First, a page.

those companies  would never  become insolvent,  and SB  276 will                                                               
provide  the tools  to  ensure  that claims  are  paid under  the                                                               
mission of the Alaska Insurance Guaranty Association.                                                                           
REPRESENTATIVE OGG  asked Ms. Hall  to elaborate on the  list she                                                               
referred to.                                                                                                                    
MS. HALL said:                                                                                                                  
     These  are  people who,  in  good  faith, purchased  an                                                                    
     insurance policy  from a  carrier who's  now insolvent.                                                                    
     The [Alaska  Insurance Guaranty Association]  steps in,                                                                    
     in the  case of  an insolvency -  it's the  safety net;                                                                    
     that safety  net has now  also failed and,  while there                                                                    
     would likely be an  interruption of benefits to injured                                                                    
     workers, the  financial responsibility will go  back to                                                                    
     these 370 employers  who may or may not ...  have a lot                                                                    
     of  extra   money  laying  around   to  take   on  that                                                                    
Number 2150                                                                                                                     
MS. HALL, in response to question,  said she didn't know how many                                                               
of the  companies on the list  are no longer in  business nor how                                                               
many  of their  employees  are  now left  without  benefits.   In                                                               
response to further  questions, she said that  the "assigned risk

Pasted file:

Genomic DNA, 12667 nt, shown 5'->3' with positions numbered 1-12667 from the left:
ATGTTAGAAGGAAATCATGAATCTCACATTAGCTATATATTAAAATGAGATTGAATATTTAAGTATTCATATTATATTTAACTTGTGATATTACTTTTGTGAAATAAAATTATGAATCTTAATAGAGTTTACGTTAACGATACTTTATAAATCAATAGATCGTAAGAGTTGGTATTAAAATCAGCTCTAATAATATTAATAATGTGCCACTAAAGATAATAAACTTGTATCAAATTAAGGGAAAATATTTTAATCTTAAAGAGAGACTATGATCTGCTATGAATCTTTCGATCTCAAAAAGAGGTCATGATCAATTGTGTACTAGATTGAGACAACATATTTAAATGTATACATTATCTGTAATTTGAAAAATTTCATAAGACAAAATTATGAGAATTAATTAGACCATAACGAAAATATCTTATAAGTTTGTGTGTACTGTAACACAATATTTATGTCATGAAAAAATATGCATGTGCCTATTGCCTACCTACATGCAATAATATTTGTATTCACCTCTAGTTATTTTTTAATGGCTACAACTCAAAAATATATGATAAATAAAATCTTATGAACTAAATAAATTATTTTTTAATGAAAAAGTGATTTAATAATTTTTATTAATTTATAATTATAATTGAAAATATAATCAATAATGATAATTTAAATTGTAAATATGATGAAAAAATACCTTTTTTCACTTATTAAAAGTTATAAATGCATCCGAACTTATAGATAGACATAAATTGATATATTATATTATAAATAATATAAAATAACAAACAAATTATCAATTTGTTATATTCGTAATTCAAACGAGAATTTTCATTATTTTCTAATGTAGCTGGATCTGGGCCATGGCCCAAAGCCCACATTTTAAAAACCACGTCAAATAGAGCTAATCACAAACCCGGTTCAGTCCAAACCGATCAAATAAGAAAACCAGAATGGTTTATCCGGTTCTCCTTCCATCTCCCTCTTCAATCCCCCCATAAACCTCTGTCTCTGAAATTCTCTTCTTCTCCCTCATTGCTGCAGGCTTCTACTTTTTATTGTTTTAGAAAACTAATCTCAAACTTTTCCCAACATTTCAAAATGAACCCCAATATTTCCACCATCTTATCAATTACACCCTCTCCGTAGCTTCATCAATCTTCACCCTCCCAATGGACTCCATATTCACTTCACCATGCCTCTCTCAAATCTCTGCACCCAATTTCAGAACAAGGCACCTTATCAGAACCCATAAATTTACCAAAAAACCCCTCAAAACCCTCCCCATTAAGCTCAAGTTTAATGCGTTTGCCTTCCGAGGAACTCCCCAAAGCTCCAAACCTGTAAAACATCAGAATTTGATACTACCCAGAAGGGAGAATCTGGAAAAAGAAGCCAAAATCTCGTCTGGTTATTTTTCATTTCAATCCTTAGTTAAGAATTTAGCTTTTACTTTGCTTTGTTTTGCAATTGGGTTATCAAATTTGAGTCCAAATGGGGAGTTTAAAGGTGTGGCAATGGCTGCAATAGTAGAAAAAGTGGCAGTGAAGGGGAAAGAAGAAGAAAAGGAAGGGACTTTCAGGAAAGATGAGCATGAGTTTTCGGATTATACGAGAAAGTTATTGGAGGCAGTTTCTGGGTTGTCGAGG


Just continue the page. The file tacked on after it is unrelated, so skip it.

pool" is  considered the  market of last  resort; that  there are                                                               
two servicing  carriers who handle  the claims in this  pool just                                                               
as if  those claims came  from their regular clients;  that there                                                               
is a  direct obligation, in  this pool, that  insurance companies                                                               
pay  loses; and  that  this  pool is  totally  separate from  the                                                               
Alaska  Insurance Guaranty  Association,  which  comes into  play                                                               
only  in  the  case  of insolvencies  of  an  admitted  insurance                                                               
company.  She went on to say:                                                                                                   
     We  have today,  in  the  workers' compensation  arena,                                                                    
     four  insolvent insurers;  we have  in ...  one of  the                                                                    
     other  accounts  a   company  who  wrote  predominantly                                                                    
     medical practice  who's insolvent.  So  when there's an                                                                    
     insolvency,   then  the   [Alaska  Insurance   Guaranty